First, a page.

September 4, 2020

i don't know her story

She walks out into the sala, living room, with her housemates and greets me with a smile. “Hi, Ate, I missed you…” she says softly. (Ate is the Tagalog word for “older sister”, a term of respect.) Out of respect to her healing, I don’t offer my arms for a hug. She doesn’t have to hug me if she doesn’t want to. She was forced to have too much physical contact before. I’m just grateful for her smile and that she even remembers my name as I only get to visit once to a few times a year. Oh, I cherish her so deeply. I’ve seen her grow from a high-school girl to a college freshman. She’s become a leader in our safe homes, learning how to play guitar and to lift her voice in worship. She still loves K-pop boy bands as posters of them are plastered over her bed. She wiggles her eyebrows as she asks if I have a boyfriend. I giggle and throw the question right back at her.  


She grabs my hand and asks if we want to walk to get a Coke. We head down the street to the sari-sari (a street vendor). The hot, humid wind blows through the palm trees and our hair. I ask her about her courses, if she likes her teachers, what her classmates are like. Do you have any tests soon? What is your favorite class? How is your family? How is your daughter in the province? She’s five now?! Wow, she’s so big! Oh I hope that you get to go visit her soon. You are an amazing mama. You are so matatag, so strong. I am so proud of you. 


I ask her many questions. But the one question I do not dare to ask is...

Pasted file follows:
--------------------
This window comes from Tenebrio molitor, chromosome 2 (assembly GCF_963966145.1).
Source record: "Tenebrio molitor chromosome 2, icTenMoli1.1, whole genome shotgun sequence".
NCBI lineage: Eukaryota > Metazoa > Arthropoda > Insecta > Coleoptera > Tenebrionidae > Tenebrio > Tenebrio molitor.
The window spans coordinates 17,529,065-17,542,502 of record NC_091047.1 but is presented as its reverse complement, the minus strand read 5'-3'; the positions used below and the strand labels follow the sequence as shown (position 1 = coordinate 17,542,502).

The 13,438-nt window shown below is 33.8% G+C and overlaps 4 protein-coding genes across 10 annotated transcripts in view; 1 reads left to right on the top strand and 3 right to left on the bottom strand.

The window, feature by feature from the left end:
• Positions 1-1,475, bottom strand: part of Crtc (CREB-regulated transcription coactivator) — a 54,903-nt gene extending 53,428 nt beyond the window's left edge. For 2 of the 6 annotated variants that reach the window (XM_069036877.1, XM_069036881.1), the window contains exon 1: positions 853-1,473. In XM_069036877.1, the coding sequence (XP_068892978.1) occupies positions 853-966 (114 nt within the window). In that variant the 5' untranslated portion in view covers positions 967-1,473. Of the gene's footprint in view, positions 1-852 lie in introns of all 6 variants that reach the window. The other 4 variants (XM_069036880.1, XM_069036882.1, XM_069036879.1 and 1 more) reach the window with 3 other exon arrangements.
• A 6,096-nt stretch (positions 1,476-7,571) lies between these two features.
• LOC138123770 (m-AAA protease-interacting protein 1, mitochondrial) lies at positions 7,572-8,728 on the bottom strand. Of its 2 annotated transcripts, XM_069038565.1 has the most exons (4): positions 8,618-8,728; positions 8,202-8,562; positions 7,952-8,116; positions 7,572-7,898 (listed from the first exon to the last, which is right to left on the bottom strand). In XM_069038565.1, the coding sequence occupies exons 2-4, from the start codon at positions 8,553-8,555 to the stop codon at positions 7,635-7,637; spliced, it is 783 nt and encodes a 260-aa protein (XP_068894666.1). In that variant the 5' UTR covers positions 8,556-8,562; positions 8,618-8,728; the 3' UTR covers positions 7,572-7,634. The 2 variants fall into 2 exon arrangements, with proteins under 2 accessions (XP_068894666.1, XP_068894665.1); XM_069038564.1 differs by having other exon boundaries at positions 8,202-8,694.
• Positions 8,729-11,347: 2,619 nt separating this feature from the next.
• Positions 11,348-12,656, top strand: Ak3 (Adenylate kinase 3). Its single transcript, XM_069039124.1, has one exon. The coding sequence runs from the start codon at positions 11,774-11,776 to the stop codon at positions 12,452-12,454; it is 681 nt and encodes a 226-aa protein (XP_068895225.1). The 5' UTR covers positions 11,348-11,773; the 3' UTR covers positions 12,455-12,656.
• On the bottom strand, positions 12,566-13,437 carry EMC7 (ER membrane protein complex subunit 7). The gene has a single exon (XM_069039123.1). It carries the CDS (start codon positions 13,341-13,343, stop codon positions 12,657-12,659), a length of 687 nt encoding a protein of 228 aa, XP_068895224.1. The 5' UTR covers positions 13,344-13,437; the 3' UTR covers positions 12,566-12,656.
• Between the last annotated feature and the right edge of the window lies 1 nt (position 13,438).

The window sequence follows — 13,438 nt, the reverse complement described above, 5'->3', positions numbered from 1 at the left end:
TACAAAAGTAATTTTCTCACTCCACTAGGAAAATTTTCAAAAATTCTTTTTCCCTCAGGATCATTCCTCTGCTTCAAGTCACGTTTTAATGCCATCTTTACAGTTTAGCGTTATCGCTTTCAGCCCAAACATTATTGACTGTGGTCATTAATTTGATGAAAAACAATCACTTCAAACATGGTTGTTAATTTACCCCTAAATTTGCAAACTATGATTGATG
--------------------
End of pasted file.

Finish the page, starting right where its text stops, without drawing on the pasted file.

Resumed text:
What is your story? 


I’ve known her for a few years now. My mind has contemplated her background. How can such a joyous girl have endured trafficking, especially at a young age? What in the world could have happened to her? As curious as I am, it is not my privilege to know her story. I don’t know how she was trafficked. It’s okay that I might never know. 


I can't expect for a girl who’s been rescued from sex trafficking to volunteer her story to every person who walks through the door, nonetheless a white American girl like myself. I’ve cheered on many girls who graduate from college, from Wipe Every Tear, without ever knowing what bar she was exploited in, for how long, or how she was trafficked. That’s not what's important. What's important is that she heals from trauma without having to constantly relive it by sharing her story out of obligation or desire to please visitors who flew around the world to see how Jesus is moving in our ministry. I share the story of how Jesus has redeemed the darkest places of my life with discretion. I’m quite proud of the women in our care for doing the same. Of course, our Filipina social worker on staff carefully intakes each woman and listens to what she’s able to share of her story at the time. The rest unfolds as she’s healing and willing to share.


A handful of girls have opened up to me, after years of building trust. It takes much longer for me to cultivate relationships with the women in our care since I work for Wipe Every Tear in the USA. And that’s okay. I’d much rather hear about how God is moving in her life right now than how men used to abuse her. She’s a new creation in Christ and has been set free. 


Many people email or call into Wipe Every Tear curious about how women are set free from sex trafficking in the Philippines. I can share the general narrative and a few specific stories that I’ve been given permission to share, but for the most part I say, “Each woman’s story is different. It’s up to her to share her story.” This is why. If she was forced to share her story, in a way, wouldn’t that be exploiting her again?

-Lauren Smith

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